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Home / Neighborhood / Los Angeles / Judge denies city’s motion to enforce $50,000 settlement

Judge denies city’s motion to enforce $50,000 settlement

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A Black Los Angeles police officer who works in the department’s Media Relations Division who sued the city, alleging the director referred to him and a Black colleague as “boys,” did not agree to settle his complaint for $50,000 and can take his case to trial, a judge ruled Thursday.

Los Angeles Superior Court Judge Theresa M. Traber denied a motion by the City Attorney’s Office to confirm what its lawyers maintained was an enforceable settlement with plaintiff Raymond Brown, the LAPD officer whose whistleblower suit alleges he was denied promotions for complaining about discrimination and harassment and because management believed he would testify in support of a supervisor who is also suing the city.

The City Attorney’s Office maintained that an email exchange in which a lawyer for Brown stated he was authorized to settle the case for $50,000 was enough to create a valid, binding accord, the judge wrote.

However, no memo or settlement agreement was ever signed by either party or their attorneys, nor was any resolution announced on the record before the judge, according to Traber, who further said the City Attorney’s Office did not cite any law establishing that an email exchange in such a situation could be seen as a signed written settlement.

“Even if it were possible to so bind the parties, defendant’s own evidence shows that the parties were still negotiating the terms of the agreement,” Traber wrote. “The city of Los Angeles will have to do better than to file a two-page motion consisting of conclusory assertions if it wishes to secure any form of relief from this court.”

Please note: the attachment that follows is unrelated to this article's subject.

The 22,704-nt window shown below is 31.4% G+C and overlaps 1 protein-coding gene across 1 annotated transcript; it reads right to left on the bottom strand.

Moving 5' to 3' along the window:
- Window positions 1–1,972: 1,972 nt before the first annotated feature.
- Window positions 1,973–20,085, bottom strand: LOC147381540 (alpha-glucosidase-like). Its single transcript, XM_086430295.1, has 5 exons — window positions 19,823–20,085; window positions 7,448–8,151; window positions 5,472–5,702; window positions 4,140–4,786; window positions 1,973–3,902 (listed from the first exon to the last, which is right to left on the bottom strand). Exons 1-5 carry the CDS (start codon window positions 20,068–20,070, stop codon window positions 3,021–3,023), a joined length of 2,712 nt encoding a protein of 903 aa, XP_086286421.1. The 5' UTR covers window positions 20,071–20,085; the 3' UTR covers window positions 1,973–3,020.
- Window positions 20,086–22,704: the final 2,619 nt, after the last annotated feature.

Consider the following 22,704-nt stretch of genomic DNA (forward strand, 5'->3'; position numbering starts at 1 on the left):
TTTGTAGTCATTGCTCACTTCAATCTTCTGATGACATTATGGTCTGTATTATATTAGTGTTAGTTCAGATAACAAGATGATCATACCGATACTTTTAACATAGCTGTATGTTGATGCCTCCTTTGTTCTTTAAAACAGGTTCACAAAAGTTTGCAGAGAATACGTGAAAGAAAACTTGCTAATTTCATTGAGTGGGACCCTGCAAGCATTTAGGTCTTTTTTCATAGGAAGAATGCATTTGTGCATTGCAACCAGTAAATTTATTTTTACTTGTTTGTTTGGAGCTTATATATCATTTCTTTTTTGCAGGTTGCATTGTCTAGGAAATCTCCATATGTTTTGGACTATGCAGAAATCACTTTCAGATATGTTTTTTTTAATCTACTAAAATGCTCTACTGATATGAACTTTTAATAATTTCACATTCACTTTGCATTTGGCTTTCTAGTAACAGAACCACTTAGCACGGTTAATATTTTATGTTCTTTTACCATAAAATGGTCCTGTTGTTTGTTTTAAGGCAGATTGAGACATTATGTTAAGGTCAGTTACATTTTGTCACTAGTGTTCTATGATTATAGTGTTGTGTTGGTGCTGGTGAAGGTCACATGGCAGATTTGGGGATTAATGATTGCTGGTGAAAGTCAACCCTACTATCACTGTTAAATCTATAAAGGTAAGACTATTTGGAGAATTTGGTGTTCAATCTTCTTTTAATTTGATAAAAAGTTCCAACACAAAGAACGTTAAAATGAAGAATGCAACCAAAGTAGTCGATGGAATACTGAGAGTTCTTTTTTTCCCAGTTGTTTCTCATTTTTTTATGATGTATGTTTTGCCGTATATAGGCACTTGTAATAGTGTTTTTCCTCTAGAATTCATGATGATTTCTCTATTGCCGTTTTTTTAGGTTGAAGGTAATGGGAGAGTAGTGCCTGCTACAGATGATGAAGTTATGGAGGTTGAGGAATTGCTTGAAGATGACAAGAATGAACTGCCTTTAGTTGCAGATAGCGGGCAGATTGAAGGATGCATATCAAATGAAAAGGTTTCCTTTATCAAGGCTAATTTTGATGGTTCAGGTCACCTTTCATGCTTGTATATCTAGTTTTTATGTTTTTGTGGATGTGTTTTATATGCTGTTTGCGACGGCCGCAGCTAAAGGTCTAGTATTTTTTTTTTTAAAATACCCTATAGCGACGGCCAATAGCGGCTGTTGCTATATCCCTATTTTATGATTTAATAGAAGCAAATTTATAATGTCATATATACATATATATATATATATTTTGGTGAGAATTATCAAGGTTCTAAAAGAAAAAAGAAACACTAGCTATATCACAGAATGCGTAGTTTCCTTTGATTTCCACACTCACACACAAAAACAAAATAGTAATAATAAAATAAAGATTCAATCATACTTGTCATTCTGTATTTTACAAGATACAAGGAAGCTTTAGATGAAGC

Brown was hired by the LAPD in 2005 and in 2015 was assigned to the online unit in the Media Relations Division, according to his complaint filed in May 2020.

Brown alleges that in late 2017, Josh Rubenstein — who as commanding officer of the LAPD’s Public Communications Group oversees the sworn and civilian staff of the Media Relations Division — asked Brown and another Black officer, “How are you boys?,” and repeated the greeting to the pair within a week.

The term “boy” has historically been used to degrade and dehumanize Black men, so the two officers asked Rubenstein not to address them that way again, according to the suit, which alleges Rubenstein “dismissively” responded that he would be mindful of their request, then left “visibly angry.”

Days later, Rubenstein addressed Brown and the other Black officer as “boys” yet again, but this time in “a snide and mocking tone of voice,” the suit alleges.

Within a week, Rubenstein made the remark for a fourth time and was overheard by Capt. Patricia Sandoval, who apologized to Brown and the other Black officer and told them that she informed Rubenstein it was “not cool” to address them in such a manner, the suit alleges.

The suit alleges that both Sandoval and Rubenstein, who are not defendants in the suit, subsequently became “cold and dismissive” toward the two Black officers and that both made statements indicating they would not advance within the unit and should transfer.

In October 2018, Brown applied for two promotions within the unit, and although he was the most qualified for both jobs, Rubenstein and Sandoval picked other candidates, according to the plaintiff’s court papers.

In April 2019, the supervisor for both Black officers, Sgt. Frank Preciado, sued the city for alleged race discrimination, race harassment and retaliation. Preciado alleged he experienced retaliation after he complained about being banned from speaking Spanish.

Brown and the other Black officer both complained to Preciado about allegedly being addressed by Rubenstein as “boys” and the sergeant then told Sandoval, Brown’s suit alleges.

Brown, who was again denied a promotion in July 2019, believes he did not get the job because management in Media Relations believed he would testify on behalf of Preciado in the sergeant’s lawsuit, according to his lawsuit.

Brown has lost income, overtime, pension and other privileges and benefits, as well as suffered damage to his reputation and to his ability to obtain promotions due to the LAPD’s alleged retaliation, according to the suit, which is set for trial on Aug. 29, 2023.

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